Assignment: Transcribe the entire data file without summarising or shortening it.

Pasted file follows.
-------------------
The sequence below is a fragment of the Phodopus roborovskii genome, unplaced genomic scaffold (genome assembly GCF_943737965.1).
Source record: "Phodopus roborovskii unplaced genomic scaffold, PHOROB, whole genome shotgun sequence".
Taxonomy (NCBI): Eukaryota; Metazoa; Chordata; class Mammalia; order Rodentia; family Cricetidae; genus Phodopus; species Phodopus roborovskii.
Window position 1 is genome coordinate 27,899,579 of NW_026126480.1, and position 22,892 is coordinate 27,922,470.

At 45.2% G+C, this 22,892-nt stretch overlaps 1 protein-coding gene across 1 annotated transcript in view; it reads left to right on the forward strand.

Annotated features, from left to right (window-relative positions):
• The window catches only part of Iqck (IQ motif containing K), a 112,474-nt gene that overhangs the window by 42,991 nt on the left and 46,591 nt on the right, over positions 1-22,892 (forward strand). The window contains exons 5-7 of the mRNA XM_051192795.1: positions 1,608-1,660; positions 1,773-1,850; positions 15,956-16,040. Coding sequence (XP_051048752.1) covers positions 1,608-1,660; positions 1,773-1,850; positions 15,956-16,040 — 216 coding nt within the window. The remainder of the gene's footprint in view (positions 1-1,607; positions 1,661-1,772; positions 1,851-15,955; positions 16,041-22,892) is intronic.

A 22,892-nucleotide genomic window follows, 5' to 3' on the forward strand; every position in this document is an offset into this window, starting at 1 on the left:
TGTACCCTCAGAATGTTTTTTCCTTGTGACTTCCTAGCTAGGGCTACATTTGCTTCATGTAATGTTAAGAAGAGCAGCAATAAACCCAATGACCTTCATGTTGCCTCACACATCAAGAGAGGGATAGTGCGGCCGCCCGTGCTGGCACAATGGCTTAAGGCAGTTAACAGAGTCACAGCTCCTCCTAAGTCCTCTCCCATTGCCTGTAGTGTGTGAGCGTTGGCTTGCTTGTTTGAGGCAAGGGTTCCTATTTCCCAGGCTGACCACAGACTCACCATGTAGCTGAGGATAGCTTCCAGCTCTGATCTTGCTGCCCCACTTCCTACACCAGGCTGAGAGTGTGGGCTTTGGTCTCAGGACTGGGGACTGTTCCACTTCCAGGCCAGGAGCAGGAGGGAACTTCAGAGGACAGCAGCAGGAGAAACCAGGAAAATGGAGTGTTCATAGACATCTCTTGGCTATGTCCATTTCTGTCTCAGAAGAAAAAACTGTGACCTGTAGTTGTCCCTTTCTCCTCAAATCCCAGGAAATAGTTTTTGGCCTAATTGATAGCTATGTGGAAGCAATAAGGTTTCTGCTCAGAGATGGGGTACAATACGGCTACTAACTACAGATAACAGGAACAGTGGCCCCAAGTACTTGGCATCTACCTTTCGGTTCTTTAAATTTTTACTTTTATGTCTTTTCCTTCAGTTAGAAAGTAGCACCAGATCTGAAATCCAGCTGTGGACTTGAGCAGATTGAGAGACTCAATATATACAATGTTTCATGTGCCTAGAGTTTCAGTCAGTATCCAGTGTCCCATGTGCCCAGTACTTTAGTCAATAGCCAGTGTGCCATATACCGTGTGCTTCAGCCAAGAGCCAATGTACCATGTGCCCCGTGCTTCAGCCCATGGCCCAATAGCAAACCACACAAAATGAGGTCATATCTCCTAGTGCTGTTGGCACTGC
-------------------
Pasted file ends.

The sequence below is a fragment of the Phodopus roborovskii genome, unplaced genomic scaffold (genome assembly GCF_943737965.1).
Source record: "Phodopus roborovskii unplaced genomic scaffold, PHOROB, whole genome shotgun sequence".
Taxonomy (NCBI): Eukaryota; Metazoa; Chordata; class Mammalia; order Rodentia; family Cricetidae; genus Phodopus; species Phodopus roborovskii.
Window position 1 is genome coordinate 27,899,579 of NW_026126480.1, and position 22,892 is coordinate 27,922,470.

At 45.2% G+C, this 22,892-nt stretch overlaps 1 protein-coding gene across 1 annotated transcript in view; it reads left to right on the forward strand.

Annotated features, from left to right (window-relative positions):
• The window catches only part of Iqck (IQ motif containing K), a 112,474-nt gene that overhangs the window by 42,991 nt on the left and 46,591 nt on the right, over positions 1-22,892 (forward strand). The window contains exons 5-7 of the mRNA XM_051192795.1: positions 1,608-1,660; positions 1,773-1,850; positions 15,956-16,040. Coding sequence (XP_051048752.1) covers positions 1,608-1,660; positions 1,773-1,850; positions 15,956-16,040 — 216 coding nt within the window. The remainder of the gene's footprint in view (positions 1-1,607; positions 1,661-1,772; positions 1,851-15,955; positions 16,041-22,892) is intronic.

A 22,892-nucleotide genomic window follows, 5' to 3' on the forward strand; every position in this document is an offset into this window, starting at 1 on the left:
TGTACCCTCAGAATGTTTTTTCCTTGTGACTTCCTAGCTAGGGCTACATTTGCTTCATGTAATGTTAAGAAGAGCAGCAATAAACCCAATGACCTTCATGTTGCCTCACACATCAAGAGAGGGATAGTGCGGCCGCCCGTGCTGGCACAATGGCTTAAGGCAGTTAACAGAGTCACAGCTCCTCCTAAGTCCTCTCCCATTGCCTGTAGTGTGTGAGCGTTGGCTTGCTTGTTTGAGGCAAGGGTTCCTATTTCCCAGGCTGACCACAGACTCACCATGTAGCTGAGGATAGCTTCCAGCTCTGATCTTGCTGCCCCACTTCCTACACCAGGCTGAGAGTGTGGGCTTTGGTCTCAGGACTGGGGACTGTTCCACTTCCAGGCCAGGAGCAGGAGGGAACTTCAGAGGACAGCAGCAGGAGAAACCAGGAAAATGGAGTGTTCATAGACATCTCTTGGCTATGTCCATTTCTGTCTCAGAAGAAAAAACTGTGACCTGTAGTTGTCCCTTTCTCCTCAAATCCCAGGAAATAGTTTTTGGCCTAATTGATAGCTATGTGGAAGCAATAAGGTTTCTGCTCAGAGATGGGGTACAATACGGCTACTAACTACAGATAACAGGAACAGTGGCCCCAAGTACTTGGCATCTACCTTTCGGTTCTTTAAATTTTTACTTTTATGTCTTTTCCTTCAGTTAGAAAGTAGCACCAGATCTGAAATCCAGCTGTGGACTTGAGCAGATTGAGAGACTCAATATATACAATGTTTCATGTGCCTAGAGTTTCAGTCAGTATCCAGTGTCCCATGTGCCCAGTACTTTAGTCAATAGCCAGTGTGCCATATACCGTGTGCTTCAGCCAAGAGCCAATGTACCATGTGCCCCGTGCTTCAGCCCATGGCCCAATAGCAAACCACACAAAATGAGGTCATATCTCCTAGTGCTGTTGGCACTGC